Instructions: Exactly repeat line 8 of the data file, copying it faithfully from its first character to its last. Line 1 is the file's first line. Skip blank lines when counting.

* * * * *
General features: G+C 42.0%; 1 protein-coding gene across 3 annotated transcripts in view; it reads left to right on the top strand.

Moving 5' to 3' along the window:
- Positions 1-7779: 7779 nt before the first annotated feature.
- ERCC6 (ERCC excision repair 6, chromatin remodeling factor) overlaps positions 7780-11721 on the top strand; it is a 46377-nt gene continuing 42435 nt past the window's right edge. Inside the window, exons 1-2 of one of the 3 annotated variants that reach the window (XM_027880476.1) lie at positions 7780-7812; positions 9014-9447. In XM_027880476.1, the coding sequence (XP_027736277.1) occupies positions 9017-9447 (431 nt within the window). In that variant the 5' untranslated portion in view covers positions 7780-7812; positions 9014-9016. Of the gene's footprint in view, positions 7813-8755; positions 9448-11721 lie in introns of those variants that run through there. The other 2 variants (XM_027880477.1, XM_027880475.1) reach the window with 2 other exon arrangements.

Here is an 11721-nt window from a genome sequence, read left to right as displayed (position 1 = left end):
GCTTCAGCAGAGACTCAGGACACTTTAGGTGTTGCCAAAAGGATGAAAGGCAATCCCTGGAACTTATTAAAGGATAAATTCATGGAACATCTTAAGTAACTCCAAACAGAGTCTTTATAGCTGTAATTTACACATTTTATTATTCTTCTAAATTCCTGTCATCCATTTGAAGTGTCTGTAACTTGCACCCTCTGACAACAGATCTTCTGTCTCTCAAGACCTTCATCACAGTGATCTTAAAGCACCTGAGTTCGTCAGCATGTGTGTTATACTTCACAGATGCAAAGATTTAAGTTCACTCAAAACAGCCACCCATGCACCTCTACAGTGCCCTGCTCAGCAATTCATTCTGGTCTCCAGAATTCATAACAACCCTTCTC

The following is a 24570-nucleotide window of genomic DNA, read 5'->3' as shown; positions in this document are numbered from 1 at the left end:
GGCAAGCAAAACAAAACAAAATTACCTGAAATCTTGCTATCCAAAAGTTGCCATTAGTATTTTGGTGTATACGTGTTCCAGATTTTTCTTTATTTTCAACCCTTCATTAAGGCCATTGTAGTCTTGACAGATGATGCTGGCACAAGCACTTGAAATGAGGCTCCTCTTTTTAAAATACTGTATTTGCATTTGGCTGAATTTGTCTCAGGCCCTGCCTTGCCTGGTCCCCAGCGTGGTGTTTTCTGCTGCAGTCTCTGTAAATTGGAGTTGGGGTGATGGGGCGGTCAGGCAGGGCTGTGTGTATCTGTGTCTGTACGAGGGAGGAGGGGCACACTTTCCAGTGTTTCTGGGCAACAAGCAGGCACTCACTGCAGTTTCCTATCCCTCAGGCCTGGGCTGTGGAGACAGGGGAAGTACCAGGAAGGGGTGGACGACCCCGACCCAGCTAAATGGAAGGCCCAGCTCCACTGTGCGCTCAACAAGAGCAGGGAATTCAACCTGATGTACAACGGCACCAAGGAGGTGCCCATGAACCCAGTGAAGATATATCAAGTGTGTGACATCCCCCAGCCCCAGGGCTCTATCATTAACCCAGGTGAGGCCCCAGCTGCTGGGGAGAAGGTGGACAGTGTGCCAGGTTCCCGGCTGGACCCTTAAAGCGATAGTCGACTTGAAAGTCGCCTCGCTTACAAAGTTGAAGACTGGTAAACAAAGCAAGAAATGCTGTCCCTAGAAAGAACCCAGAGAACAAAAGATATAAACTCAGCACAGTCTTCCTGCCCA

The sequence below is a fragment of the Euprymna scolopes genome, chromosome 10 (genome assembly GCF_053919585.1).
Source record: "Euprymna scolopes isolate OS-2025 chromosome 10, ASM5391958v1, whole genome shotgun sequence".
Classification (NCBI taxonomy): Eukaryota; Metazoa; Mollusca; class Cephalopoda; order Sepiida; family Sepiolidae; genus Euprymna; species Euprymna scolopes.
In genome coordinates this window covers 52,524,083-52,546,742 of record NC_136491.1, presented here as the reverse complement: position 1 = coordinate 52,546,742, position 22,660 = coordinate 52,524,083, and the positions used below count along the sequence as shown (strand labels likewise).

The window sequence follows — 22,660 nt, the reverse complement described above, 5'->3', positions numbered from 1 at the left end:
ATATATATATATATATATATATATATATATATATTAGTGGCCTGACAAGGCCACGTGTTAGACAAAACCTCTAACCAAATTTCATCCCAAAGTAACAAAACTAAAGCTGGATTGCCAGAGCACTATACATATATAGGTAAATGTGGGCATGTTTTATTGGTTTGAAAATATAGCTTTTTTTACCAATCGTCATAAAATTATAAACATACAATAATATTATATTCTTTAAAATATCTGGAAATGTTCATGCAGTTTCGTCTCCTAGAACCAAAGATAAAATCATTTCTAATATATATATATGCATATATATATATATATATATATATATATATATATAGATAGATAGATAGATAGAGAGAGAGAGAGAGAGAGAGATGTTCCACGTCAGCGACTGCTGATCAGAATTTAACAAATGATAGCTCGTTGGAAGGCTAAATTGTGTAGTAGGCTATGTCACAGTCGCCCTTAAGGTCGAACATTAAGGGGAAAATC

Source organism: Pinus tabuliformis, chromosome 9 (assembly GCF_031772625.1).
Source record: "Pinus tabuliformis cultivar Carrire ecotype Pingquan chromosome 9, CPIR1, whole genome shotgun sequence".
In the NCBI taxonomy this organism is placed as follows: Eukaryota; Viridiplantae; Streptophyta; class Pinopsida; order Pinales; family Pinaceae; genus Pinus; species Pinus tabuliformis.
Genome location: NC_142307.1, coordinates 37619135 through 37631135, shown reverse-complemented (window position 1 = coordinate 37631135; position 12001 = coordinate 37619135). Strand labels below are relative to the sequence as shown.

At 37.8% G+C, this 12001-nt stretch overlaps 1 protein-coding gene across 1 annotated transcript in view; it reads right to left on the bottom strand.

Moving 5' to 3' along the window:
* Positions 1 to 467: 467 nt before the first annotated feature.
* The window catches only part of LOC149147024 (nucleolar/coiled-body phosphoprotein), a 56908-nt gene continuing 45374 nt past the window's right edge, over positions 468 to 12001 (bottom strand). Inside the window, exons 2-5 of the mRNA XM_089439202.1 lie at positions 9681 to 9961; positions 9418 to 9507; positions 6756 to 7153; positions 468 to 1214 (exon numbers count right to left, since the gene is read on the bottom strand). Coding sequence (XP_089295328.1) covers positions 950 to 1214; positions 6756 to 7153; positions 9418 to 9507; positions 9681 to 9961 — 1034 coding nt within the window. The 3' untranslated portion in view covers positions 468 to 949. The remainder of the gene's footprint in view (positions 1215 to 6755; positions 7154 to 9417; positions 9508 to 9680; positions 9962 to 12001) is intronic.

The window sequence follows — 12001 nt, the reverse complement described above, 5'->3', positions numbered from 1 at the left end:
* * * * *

GGCAAGCAAAACAAAACAAAATTACCTGAAATCTTGCTATCCAAAAGTTGCCATTAGTATTTTGGTGTATACGTGTTCCAGATTTTTCTTTATTTTCAACCCTTCATTAAGGCCATTGTAGTCTTGACAGATGATGCTGGCACAAGCACTTGAAATGAGGCTCCTCTTTTTAAAATACTGTATTTGCATTTGGCTGAATTTGTCTCAGGCCCTGCCTTGCCTGGTCCCCAGCGTGGTGTTTTCTGCTGCAGTCTCTGTAAATTGGAGTTGGGGTGATGGGGCGGTCAGGCAGGGCTGTGTGTATCTGTGTCTGTACGAGGGAGGAGGGGCACACTTTCCAGTGTTTCTGGGCAACAAGCAGGCACTCACTGCAGTTTCCTATCCCTCAGGCCTGGGCTGTGGAGACAGGGGAAGTACCAGGAAGGGGTGGACGACCCCGACCCAGCTAAATGGAAGGCCCAGCTCCACTGTGCGCTCAACAAGAGCAGGGAATTCAACCTGATGTACAACGGCACCAAGGAGGTGCCCATGAACCCAGTGAAGATATATCAAGTGTGTGACATCCCCCAGCCCCAGGGCTCTATCATTAACCCAGGTGAGGCCCCAGCTGCTGGGGAGAAGGTGGACAGTGTGCCAGGTTCCCGGCTGGACCCTTAAAGCGATAGTCGACTTGAAAGTCGCCTCGCTTACAAAGTTGAAGACTGGTAAACAAAGCAAGAAATGCTGTCCCTAGAAAGAACCCAGAGAACAAAAGATATAAACTCAGCACAGTCTTCCTGCCCA